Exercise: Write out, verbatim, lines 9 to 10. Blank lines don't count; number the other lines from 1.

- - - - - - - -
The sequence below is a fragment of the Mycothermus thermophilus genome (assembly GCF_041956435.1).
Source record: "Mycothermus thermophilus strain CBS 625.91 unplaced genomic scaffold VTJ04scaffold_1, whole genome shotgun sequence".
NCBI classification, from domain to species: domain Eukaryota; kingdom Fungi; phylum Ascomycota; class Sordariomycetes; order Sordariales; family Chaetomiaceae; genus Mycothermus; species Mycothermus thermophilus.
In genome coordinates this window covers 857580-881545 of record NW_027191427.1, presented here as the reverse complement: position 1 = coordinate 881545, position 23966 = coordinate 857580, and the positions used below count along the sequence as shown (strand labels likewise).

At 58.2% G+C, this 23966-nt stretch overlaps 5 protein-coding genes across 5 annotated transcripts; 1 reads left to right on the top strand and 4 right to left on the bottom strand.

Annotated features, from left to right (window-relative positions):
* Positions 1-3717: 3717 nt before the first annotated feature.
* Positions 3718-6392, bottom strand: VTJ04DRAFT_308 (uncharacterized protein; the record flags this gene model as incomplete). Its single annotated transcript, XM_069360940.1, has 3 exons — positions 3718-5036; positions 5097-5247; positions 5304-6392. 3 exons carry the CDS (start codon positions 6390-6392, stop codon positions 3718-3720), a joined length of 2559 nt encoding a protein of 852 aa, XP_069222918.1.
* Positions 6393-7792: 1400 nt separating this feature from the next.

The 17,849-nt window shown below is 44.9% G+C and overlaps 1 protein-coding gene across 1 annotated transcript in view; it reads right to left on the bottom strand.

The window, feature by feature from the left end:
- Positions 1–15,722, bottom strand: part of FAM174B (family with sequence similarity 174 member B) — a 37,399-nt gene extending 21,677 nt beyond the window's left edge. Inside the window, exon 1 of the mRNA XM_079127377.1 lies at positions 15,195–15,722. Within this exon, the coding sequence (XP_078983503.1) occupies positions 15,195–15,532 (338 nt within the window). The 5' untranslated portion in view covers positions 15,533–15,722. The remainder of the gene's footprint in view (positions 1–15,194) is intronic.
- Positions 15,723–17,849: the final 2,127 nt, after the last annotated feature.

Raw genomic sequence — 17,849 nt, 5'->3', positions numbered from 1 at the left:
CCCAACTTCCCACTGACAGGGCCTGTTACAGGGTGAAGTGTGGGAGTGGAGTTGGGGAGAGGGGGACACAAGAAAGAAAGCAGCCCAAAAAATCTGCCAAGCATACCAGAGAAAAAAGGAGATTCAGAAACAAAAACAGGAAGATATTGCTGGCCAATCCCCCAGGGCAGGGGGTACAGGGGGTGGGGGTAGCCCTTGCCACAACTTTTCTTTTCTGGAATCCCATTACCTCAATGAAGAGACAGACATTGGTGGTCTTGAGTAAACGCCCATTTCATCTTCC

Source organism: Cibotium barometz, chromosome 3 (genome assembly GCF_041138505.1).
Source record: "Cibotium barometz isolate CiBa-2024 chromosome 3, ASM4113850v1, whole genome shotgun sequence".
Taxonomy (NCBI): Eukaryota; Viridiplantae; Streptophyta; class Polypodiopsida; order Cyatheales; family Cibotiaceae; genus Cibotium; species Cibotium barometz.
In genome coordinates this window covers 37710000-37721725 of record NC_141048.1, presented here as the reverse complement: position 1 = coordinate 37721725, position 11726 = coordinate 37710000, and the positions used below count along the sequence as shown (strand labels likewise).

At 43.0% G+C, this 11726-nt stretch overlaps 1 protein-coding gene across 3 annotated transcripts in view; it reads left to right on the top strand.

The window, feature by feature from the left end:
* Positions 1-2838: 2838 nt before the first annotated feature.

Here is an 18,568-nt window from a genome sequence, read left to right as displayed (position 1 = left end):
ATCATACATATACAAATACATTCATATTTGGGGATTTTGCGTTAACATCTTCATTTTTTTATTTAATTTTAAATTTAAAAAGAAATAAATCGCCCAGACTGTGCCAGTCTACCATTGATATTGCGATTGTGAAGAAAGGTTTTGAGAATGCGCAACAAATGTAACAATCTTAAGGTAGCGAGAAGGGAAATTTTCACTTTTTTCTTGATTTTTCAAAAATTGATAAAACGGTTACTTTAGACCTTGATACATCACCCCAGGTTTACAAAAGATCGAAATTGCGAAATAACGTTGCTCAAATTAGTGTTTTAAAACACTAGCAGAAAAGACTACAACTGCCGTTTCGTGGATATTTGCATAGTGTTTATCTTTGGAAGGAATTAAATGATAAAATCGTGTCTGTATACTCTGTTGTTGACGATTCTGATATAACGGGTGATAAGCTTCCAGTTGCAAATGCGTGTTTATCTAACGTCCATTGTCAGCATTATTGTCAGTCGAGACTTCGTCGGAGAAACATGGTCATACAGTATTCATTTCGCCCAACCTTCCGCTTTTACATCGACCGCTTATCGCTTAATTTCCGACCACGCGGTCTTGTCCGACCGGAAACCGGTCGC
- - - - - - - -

* Positions 6393-7792: 1400 nt separating this feature from the next.

The 17,849-nt window shown below is 44.9% G+C and overlaps 1 protein-coding gene across 1 annotated transcript in view; it reads right to left on the bottom strand.